SET @s = N'IF OBJECT_ID(@to) IS NULL
 BEGIN
  ;WITH OutOutlier AS(
   SELECT ' + @id + ' NewestID
    , ' + QUOTENAME(@v) + ' OutValue
    , (' + @avg + ' + (' + @stdev + ' *' + CAST(@dev AS NVARCHAR(3)) + ')) OAbove
    , (' + @avg + ' + (' + @stdev + ' *-' + CAST(@dev AS NVARCHAR(3)) + ')) OBelow
   FROM ' + QUOTENAME(@sh) + '.' + QUOTENAME(@t) + '
  )
  SELECT ROW_NUMBER() OVER (ORDER BY ' + @id + ') NoOutlierID
   , t2.*
  INTO ' + QUOTENAME(@sh) + '.' + QUOTENAME(@t + '_NoOutliers') + '
  FROM OutOutlier t
   INNER JOIN ' + QUOTENAME(@sh) + '.' + QUOTENAME(@t) + ' t2 ON t.NewestID = t2.' + @id + '
  WHERE t.OutValue BETWEEN OBelow AND OAbove
  
  ALTER TABLE ' + QUOTENAME(@sh) + '.' + QUOTENAME(@t + '_NoOutliers') + ' DROP COLUMN ' + @id + '
 END
 ELSE
 BEGIN
  PRINT @to + '' exists.''
 END'

If you want to just return the data for review / reporting use this set of code:

DECLARE @s NVARCHAR(MAX)
 SET @s = N';WITH OutOutlier AS(
  SELECT ' + @id + ' NewestID
   , ' + QUOTENAME(@v) + ' OutValue
   , (' + @avg + ' + (' + @stdev + ' *' + CAST(@dev AS NVARCHAR(3)) + ')) OAbove
   , (' + @avg + ' + (' + @stdev + ' *-' + CAST(@dev AS NVARCHAR(3)) + ')) OBelow
  FROM ' + QUOTENAME(@sh) + '.' + QUOTENAME(@t) + '
 )
 SELECT t2.*
 FROM OutOutlier t
  INNER JOIN ' + QUOTENAME(@sh) + '.' + QUOTENAME(@t) + ' t2 ON t.NewestID = t2.' + @id + '
 WHERE t.OutValue BETWEEN OBelow AND OAbove'

When deciding how to approach whether to store the entire data set without outliers or use a relational approach, if you intend to keep both sets of data, use the relational approach. In some cases, I will not keep data sets with outliers because they will create inaccuracies, and thus will eliminate the table with outliers.

Finally, we'll end our procedure by using the procedure sp_executesql and pass in the necessary parameters:

EXEC sp_executesql @s,N'@to NVARCHAR(100)',@to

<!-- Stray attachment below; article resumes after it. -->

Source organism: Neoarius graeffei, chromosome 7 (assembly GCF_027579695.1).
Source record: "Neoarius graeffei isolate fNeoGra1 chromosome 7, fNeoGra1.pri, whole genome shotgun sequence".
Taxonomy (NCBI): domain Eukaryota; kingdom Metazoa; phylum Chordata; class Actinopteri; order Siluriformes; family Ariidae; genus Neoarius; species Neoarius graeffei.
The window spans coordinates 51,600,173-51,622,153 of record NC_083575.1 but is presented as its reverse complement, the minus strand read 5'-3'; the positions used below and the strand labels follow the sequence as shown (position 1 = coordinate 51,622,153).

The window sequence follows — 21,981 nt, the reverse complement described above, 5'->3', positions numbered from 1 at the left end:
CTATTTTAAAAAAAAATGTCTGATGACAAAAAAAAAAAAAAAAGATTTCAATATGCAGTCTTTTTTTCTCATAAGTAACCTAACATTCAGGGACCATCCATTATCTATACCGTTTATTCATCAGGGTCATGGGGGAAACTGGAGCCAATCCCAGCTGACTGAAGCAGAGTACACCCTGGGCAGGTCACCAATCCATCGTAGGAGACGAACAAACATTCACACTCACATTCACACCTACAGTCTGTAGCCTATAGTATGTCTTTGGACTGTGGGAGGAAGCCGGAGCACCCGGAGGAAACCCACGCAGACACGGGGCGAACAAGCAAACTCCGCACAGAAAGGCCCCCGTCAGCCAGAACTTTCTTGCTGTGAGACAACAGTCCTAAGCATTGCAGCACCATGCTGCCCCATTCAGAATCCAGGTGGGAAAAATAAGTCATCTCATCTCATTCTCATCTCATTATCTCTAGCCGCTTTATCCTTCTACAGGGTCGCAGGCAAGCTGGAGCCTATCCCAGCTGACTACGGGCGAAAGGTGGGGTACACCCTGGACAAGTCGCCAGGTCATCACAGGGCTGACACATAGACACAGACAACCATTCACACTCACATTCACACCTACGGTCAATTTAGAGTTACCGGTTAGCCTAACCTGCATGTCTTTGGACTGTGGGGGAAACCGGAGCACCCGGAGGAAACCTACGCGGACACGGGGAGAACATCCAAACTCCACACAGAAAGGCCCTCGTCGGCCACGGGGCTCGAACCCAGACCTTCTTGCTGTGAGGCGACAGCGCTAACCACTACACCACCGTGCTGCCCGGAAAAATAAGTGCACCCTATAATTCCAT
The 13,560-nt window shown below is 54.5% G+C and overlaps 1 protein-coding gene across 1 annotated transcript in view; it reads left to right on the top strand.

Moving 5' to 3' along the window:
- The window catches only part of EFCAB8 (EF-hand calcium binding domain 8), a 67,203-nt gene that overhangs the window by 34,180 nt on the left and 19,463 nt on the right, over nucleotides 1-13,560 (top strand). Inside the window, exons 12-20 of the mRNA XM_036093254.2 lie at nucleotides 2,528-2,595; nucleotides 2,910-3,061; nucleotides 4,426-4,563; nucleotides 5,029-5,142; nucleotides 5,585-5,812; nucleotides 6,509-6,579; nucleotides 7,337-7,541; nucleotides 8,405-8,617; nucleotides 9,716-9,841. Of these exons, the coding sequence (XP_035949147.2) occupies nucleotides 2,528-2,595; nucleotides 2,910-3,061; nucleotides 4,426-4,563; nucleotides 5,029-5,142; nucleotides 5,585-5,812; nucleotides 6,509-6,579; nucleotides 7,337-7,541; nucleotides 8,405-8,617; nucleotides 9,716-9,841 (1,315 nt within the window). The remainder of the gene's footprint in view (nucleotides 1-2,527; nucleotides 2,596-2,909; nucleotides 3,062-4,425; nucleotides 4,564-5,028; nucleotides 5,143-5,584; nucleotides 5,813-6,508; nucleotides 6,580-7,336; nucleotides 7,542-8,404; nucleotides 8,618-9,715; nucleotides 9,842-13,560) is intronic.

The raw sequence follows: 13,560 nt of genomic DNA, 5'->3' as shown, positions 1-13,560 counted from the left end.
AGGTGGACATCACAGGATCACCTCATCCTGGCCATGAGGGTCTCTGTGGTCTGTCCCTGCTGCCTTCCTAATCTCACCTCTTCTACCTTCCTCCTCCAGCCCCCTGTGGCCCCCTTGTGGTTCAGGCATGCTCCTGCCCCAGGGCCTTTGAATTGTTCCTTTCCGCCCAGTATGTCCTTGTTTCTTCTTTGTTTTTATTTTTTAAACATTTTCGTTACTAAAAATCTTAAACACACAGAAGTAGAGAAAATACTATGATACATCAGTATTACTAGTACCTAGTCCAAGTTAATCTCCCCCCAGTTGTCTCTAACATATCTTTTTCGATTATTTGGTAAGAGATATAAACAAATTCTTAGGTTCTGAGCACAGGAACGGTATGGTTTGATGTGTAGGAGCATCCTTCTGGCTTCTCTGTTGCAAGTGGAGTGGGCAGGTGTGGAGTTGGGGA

END

Executing the Stored Procedure to Remove Outliers

Now, before we use this procedure, by looking at the below test data set of 13 values, we know that the value of 21 (ID 13) is over 2 standard deviations above the mean, which for the sake of this example we will define as an outlier (note that in the first picture which is a side-by-side comparison).

Here is a script to create a sample dataset:

-- create sample table
CREATE TABLE [dbo].[StoValData](
 [ID] [int] NULL,
 [StoVal] [decimal](18, 4) NULL,
 [AvgStoVal] [decimal](18, 4) NULL,
 [StDevStoVal] [decimal](18, 4) NULL,
 [MeanPlusTSt] [decimal](18, 4) NULL,
 [MeanMinusTSt] [decimal](18, 4) NULL
) ON [PRIMARY]
-- insert sample data
INSERT INTO [dbo].[StoValData]
SELECT 1, 8.0000, NULL, NULL, NULL, NULL 
UNION ALL
SELECT 2, 9.0000, 8.5000, 0.7071, 9.9142, 7.0858 
UNION ALL
SELECT 3, 8.0000, 8.3333, 0.5774, 9.4881, 7.1785 
UNION ALL
SELECT 4, 9.0000, 8.5000, 0.5774, 9.6548, 7.3452 
UNION ALL
SELECT 5, 8.0000, 8.4000, 0.5477, 9.4954, 7.3046 
UNION ALL
SELECT 6, 9.0000, 8.5000, 0.5477, 9.5954, 7.4046 
UNION ALL
SELECT 7, 8.0000, 8.4286, 0.5345, 9.4976, 7.3596 
UNION ALL
SELECT 8, 9.0000, 8.5000, 0.5345, 9.5690, 7.4310 
UNION ALL
SELECT 9, 8.0000, 8.4444, 0.5270, 9.4984, 7.3904 
UNION ALL
SELECT 10, 9.0000, 8.5000, 0.5270, 9.5540, 7.4460 
UNION ALL
SELECT 11, 8.0000, 8.4545, 0.5222, 9.4989, 7.4101 
UNION ALL
SELECT 12, 9.0000, 8.5000, 0.5222, 9.5444, 7.4556 
UNION ALL
SELECT 13, 21.0000, 9.4615, 3.5027, 16.4669, 2.4561

Here is the complete procedure to return the data to the screen for review (this is using the second block of code from above):

CREATE PROCEDURE [dbo].[stp_RemoveOutliers]
@t NVARCHAR(100), @v NVARCHAR(100), @dev DECIMAL(3,1), @sh NVARCHAR(15)
AS
DECLARE @avg NVARCHAR(250), @stdev NVARCHAR(250), @id NVARCHAR(250), @to NVARCHAR(100)
SELECT @id = COLUMN_NAME 
FROM INFORMATION_SCHEMA.COLUMNS 
WHERE TABLE_NAME = @t  AND COLUMN_NAME LIKE 'ID%'
SELECT @avg = COLUMN_NAME 
FROM INFORMATION_SCHEMA.COLUMNS 
WHERE TABLE_NAME = @t AND COLUMN_NAME LIKE 'Avg%'
SELECT @stdev = COLUMN_NAME 
FROM INFORMATION_SCHEMA.COLUMNS 
WHERE TABLE_NAME = @t AND COLUMN_NAME LIKE 'StDev%'
SET @to = QUOTENAME(@sh) + '.' + QUOTENAME(@t + '_NoOutliers')
DECLARE @s NVARCHAR(MAX)
SET @s = @s + N';WITH OutOutlier AS(
  SELECT ' + @id + ' NewestID
   , ' + QUOTENAME(@v) + ' OutValue
   , (' + @avg + ' + (' + @stdev + ' *' + CAST(@dev AS NVARCHAR(3)) + ')) OAbove
   , (' + @avg + ' + (' + @stdev + ' *-' + CAST(@dev AS NVARCHAR(3)) + ')) OBelow
  FROM ' + QUOTENAME(@sh) + '.' + QUOTENAME(@t) + '
 )
 SELECT t2.*
 FROM OutOutlier t
  INNER JOIN ' + QUOTENAME(@sh) + '.' + QUOTENAME(@t) + ' t2 ON t.NewestID = t2.' + @id + '
 WHERE t.OutValue BETWEEN OBelow AND OAbove'

EXEC sp_executesql @s,N'@to NVARCHAR(100)',@to